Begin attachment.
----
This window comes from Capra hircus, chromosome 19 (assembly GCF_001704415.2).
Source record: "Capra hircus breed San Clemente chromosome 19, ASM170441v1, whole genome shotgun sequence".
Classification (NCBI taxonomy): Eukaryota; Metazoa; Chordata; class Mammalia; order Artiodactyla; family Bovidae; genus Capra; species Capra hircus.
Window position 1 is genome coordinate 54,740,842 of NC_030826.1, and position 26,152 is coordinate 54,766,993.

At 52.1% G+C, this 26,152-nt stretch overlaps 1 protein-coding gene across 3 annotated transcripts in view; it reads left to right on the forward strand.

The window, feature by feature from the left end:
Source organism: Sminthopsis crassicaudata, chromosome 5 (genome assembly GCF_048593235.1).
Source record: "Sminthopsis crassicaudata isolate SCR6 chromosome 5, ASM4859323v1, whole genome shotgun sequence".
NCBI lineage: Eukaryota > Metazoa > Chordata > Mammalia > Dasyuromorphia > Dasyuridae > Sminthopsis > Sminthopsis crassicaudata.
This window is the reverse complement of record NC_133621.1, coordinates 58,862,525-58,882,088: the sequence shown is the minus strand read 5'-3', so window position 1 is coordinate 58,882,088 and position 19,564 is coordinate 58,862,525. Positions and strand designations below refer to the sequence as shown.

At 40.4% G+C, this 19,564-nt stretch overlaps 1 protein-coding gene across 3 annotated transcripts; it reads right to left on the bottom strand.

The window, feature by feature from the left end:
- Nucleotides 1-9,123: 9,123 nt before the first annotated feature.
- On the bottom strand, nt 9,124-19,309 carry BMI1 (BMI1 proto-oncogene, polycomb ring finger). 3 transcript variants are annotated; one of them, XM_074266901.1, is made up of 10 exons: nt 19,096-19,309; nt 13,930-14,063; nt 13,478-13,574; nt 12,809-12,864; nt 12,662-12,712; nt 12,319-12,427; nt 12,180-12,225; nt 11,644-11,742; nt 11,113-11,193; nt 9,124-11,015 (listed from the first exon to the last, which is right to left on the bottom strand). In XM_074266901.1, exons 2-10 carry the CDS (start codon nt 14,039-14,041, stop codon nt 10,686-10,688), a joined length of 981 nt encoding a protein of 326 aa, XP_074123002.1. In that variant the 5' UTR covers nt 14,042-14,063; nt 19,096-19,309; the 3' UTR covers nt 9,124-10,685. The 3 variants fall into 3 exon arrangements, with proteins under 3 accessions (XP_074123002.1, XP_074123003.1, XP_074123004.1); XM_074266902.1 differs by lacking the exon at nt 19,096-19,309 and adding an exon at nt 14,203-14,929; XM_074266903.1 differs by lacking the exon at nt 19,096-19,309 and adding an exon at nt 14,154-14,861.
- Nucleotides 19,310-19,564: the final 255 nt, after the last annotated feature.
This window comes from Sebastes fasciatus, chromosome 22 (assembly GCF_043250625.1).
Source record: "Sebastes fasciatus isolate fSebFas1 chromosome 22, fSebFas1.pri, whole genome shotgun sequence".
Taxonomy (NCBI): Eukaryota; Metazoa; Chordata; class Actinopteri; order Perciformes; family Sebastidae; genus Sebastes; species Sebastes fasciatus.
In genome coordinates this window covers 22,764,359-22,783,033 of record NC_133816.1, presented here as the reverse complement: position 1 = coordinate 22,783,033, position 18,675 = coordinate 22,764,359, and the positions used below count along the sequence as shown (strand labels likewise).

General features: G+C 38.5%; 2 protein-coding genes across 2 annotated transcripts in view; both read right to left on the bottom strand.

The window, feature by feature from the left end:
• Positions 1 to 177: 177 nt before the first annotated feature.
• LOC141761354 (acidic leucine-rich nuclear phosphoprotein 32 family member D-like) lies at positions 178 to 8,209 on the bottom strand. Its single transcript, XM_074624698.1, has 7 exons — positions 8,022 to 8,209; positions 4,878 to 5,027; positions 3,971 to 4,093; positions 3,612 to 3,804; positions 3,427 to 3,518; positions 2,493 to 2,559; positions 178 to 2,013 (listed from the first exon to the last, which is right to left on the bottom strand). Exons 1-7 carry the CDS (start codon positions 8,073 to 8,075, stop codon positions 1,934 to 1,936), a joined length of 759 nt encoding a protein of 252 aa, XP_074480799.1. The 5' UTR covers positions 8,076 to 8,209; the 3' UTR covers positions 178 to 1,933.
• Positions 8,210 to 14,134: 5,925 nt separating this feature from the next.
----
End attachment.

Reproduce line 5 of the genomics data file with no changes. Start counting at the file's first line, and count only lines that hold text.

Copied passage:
At 52.1% G+C, this 26,152-nt stretch overlaps 1 protein-coding gene across 3 annotated transcripts in view; it reads left to right on the forward strand.